Book Review: Read This Before Our Next Meeting

Read This Before Our Next MeetingBusiness books are trending towards this style, short, to the point with a clear way to execute and implement the ideas. In Read This Before Our Next Meeting by Al Pittampalli, we are given seven new rules when it comes to meetings.

The key to any of these ideas being implemented is having buy-in from the top. I know for me, I always ask for the agenda, or in the very least, a list of topics that will be covered in a meeting.

Pittampalli goes into detail and drives home the point over and over again that the purpose of a meeting should only be to support a decision that has already been made.

David Heinemer Hansson, from 37 Signals, says meetings are toxic because they break workdays into a series of work moments. Achieving flow, the state in which we do our best work, can take long periods of focus. Interruptions force us to start over each time.

Hansson’s feeling about breaking up the day is precisely why I don’t check my e-mail 30 times a day and why I have written about it extensively.

This book is great because it comes at a time when we all want to be more productive and effective in our work and this book provides great tools to do so.

Why You Should Read It:

  • We waste a lot of time in pointless, ‘let’s talk about this memo’ meetings and this book will shed some light onto how to improve your meetings.
  • It’s quick and easy to read and gives you great information and resources behind the seven rules.

What You Can Expect to Walk Away With:

  • Our companies and our businesses need help and this book will give you valuable tools to make your meetings better.
  • You will come away with quick and easy implementable ways to improve your team.
  • A desire to make your day 100-percent more effective and productive.

Thoughts From Team Drake

Last Wednesday I had the great challenge and opportunity to work with Drake University to strengthen their team. (I want to thank all the participants for being great sports!) There was a great variation in the departments and job duties attending this session. But one thing is certain: we learned a lot about ourselves and who Team Drake is.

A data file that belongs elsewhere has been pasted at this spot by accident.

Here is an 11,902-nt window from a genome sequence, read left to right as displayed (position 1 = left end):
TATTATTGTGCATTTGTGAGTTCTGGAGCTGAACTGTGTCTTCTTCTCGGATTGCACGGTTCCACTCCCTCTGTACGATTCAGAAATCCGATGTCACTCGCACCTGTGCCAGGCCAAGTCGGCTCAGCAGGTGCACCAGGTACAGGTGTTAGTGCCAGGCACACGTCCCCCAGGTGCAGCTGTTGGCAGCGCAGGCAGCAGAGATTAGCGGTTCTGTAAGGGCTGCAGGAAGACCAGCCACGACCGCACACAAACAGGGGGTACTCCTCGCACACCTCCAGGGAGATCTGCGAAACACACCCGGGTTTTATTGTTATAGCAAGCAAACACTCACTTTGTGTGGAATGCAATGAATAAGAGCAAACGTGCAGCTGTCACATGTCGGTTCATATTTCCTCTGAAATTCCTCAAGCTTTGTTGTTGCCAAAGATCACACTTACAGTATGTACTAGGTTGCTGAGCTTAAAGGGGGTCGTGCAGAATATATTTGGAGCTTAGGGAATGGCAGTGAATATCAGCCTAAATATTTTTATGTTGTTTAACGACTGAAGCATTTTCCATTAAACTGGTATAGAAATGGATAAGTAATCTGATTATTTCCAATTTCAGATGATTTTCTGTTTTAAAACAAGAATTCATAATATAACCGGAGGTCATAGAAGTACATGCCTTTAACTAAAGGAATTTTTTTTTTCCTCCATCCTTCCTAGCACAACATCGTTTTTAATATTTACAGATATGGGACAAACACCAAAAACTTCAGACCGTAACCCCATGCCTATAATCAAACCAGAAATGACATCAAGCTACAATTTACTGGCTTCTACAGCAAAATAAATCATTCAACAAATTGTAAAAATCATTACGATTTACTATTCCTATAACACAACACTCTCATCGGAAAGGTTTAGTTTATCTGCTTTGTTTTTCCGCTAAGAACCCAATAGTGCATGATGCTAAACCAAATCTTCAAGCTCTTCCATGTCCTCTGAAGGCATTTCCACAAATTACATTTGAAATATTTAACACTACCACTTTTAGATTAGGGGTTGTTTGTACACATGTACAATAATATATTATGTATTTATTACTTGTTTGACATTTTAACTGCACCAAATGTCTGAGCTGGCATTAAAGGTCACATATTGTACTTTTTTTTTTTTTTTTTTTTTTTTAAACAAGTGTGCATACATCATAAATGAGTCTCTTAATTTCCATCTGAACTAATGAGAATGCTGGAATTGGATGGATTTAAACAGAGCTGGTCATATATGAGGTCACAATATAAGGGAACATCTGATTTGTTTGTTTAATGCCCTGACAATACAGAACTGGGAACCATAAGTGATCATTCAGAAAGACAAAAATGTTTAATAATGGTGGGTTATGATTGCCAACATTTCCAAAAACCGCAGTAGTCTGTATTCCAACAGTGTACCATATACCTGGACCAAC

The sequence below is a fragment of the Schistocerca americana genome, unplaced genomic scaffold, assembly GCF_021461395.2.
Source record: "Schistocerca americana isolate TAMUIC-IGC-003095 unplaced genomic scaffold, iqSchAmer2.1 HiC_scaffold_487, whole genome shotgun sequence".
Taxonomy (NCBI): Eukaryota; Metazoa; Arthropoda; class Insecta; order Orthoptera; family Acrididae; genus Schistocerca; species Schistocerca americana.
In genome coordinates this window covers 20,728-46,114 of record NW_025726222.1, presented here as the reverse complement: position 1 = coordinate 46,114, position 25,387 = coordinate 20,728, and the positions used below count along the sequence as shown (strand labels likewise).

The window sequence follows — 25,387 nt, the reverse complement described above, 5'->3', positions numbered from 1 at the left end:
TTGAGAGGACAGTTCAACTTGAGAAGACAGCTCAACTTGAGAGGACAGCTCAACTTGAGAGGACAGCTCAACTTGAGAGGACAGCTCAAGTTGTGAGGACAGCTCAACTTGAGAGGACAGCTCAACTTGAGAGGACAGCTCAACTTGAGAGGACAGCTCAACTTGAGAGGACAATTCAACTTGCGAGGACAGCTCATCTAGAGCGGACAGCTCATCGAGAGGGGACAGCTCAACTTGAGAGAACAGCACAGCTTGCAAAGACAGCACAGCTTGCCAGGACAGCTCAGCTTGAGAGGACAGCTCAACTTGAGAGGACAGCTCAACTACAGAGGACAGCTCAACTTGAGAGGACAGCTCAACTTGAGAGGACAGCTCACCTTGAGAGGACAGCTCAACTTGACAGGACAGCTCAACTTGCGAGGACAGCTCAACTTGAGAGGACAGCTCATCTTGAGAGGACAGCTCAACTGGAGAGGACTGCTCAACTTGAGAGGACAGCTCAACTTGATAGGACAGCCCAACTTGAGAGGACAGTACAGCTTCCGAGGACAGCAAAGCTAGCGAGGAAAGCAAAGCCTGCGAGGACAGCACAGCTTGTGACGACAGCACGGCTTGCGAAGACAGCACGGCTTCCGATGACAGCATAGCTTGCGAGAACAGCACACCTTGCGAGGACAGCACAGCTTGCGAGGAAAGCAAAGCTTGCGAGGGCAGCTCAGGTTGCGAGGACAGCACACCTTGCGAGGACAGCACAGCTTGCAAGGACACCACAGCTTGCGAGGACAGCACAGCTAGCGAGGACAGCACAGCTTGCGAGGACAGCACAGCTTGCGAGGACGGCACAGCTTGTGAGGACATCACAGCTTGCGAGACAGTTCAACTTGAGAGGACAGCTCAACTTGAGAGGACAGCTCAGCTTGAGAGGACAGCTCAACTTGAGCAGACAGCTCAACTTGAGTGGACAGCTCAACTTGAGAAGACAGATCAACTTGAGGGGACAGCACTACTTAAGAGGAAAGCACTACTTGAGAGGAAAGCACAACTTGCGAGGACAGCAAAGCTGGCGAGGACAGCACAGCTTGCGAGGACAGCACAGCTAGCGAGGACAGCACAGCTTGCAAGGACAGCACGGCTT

I believe two keys things came from our two hours together:

We are not all that different than the person working clear across campus.

Think about it: a struggle you’re having in your life, someone else in your company may have already encountered that obstacle. It doesn’t have to be work specific. It be anything from divorce, sending a kid to college for the first time, having financial difficulties or being the only person in your department that refuses to read Harry Potter (yes, that is me!).

Of course we are all unique and I’m not diminishing that – but more importantly – we are all very similar. It is important as we work on our teams and in our offices to remember that despite our many differences, there is more that unites us together.

Relationships are important.

It is constantly said in motivational speeches and personal development books, but especially in teams where you are bound to spend 40+ hours per week with the same group of people, that having strong relationships is key. I don’t disagree.

The reason it is so important is that because of the closeness and interdependence on each other, we must have a strong – and if not strong – at least a positive working relationship with everyone on our team. That doesn’t mean they are your best friends. It means having the ability and openness to be able to discuss issues, present ideas, and still be friendly at the coffee machine later in the day.

When we have a certain level of friendliness and friendship with those on our team, we are much more likely to be strong team members and be an over stronger team.

So What?

No matter if it is an actual “team” or just your co-workers, it is vitally important to remember who similar we all are and that by building and maintaining positive relationships, our teams and ultimately our lives are strengthened.

(Flickr photo via Tom Leuntjens)

Living in Full Color

The joy of the first table read. Two weeks ago a friend of mine from the writer’s group had us do a table read of one of the scenes from his new play. I played a priest.
I had never been a part of a “true” table read, and in reality, this wasn’t a true table read either, but it felt like it. We were at a table. We were reading a scene. I was playing my part darn it, and I was killing!

The moment actually made me think about watching the table reads of famous sitcoms and how much fun they had. As a writer myself, it was interesting to watch the writer of this particular play listening to all the words, taking notes as we went through. He was catching every little change he wanted to make.

For us, our lives aren’t a “table read.” We’re always “live action” and there is little time for commercials. There seems to be little time to go back and correct a word here and a verb-tense agreement there. A writer has an easy time cutting a scene or jumping forward and backward in time with the stroke of a pen. In our live action lives, it seems we don’t have that luxury. But you must make time. You must make it part of your life.

You must make time to relax and laugh at the table. Without laughter, without the outtakes, without the stand-up comedian and the tragically late mother-in-law and the son who just can’t quite keep his room clean, live in the now and enjoy every moment.

(flickr photo by abbyladybug)

Friendly Business

Two weeks ago, I wrote about a terrible first business meeting. Continuing with that theme today, let’s focus on you! What is your first business meeting like?